It was a shrewd move on her part, for there was no real heir to the throne in Egypt, and the swift dispatch of a Hittite prince, with a reasonable force to back him up, would probably have brought off a very successful coup. Promptitude, however, was the one essential, and here the queen was reckoning without the Hittite king. Hurry in any matter was well outside his calculations. It would never do to be rushed into a scheme of this sort without due deliberation, and how did he know that the letter was not a trap? So he summoned his counsellors and the matter was talked over at length. Eventually it was decided to send a messenger to Egypt to investigate the truth of the story. "Where," he writes in his reply—and you can see him patting himself on the back for his shrewdness—"is the son of the late king, and what has become of him?"
Now, it took some fourteen days for a messenger to go from one country to the other, so the poor queen's feelings can be imagined, when, after a month's waiting, she received, in answer to her request, not a prince and a husband, but a dilatory futile letter. In despair she writes again: "Why should I deceive you? I have no son, and my husband is dead. Send me a son of yours and I will make him king." The Hittite king now decides to accede to her request and to send a son, but it is evidently too late. The time had gone by. The document breaks off here, and it is left to our imagination to fill in the rest of the story.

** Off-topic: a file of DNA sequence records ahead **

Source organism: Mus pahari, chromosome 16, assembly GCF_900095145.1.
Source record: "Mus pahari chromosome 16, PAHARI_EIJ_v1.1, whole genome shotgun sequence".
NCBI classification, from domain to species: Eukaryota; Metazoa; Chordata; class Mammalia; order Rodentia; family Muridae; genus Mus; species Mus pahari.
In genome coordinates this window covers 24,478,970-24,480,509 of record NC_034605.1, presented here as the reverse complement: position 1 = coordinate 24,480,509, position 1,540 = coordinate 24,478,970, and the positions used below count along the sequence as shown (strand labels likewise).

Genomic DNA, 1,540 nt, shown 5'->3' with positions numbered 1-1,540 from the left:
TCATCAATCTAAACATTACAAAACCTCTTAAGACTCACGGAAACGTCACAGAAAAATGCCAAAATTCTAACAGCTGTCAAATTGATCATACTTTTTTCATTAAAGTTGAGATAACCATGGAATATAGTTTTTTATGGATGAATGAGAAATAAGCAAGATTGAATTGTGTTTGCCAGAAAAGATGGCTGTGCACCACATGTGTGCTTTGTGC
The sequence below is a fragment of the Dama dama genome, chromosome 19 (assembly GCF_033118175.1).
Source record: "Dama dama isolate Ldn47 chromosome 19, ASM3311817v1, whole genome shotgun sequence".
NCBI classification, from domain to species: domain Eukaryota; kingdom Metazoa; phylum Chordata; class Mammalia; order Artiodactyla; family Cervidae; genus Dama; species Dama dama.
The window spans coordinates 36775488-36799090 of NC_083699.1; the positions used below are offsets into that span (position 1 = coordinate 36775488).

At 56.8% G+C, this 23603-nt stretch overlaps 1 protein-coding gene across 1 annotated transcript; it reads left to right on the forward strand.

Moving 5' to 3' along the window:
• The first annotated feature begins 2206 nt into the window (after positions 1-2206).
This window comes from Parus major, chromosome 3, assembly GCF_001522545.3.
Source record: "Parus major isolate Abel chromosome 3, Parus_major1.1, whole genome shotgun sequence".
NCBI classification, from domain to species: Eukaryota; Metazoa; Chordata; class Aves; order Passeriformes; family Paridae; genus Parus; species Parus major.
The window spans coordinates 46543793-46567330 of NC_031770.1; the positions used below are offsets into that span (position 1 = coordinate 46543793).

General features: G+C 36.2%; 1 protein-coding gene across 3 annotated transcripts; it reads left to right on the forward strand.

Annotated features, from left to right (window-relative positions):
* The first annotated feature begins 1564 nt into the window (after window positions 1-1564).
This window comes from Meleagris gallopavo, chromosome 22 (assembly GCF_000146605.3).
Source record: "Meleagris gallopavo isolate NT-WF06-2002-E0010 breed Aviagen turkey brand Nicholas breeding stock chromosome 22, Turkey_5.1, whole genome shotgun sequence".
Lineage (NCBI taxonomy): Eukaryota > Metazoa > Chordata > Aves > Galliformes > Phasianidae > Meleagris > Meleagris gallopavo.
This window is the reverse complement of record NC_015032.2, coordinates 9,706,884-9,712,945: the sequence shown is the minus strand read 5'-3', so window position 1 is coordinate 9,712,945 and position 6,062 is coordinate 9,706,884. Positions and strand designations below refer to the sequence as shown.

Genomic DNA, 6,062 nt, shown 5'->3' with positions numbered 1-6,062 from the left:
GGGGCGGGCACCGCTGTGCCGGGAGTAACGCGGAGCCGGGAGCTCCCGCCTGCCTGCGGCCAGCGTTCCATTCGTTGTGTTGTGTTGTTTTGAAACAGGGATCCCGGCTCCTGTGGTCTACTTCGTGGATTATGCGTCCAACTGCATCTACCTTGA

Did the Hittite prince ever start for Egypt, and how far did he get? Did Ay, the new king, get wind of Ankh·es·en·Amen's schemings and take effectual steps to bring them to naught? We shall never know. In any case the queen disappears from the scene and we hear of her no more. It is a fascinating little tale. Had the plot succeeded there would never have been a Rameses the Great.CHAPTER 2
The Valley and the Tomb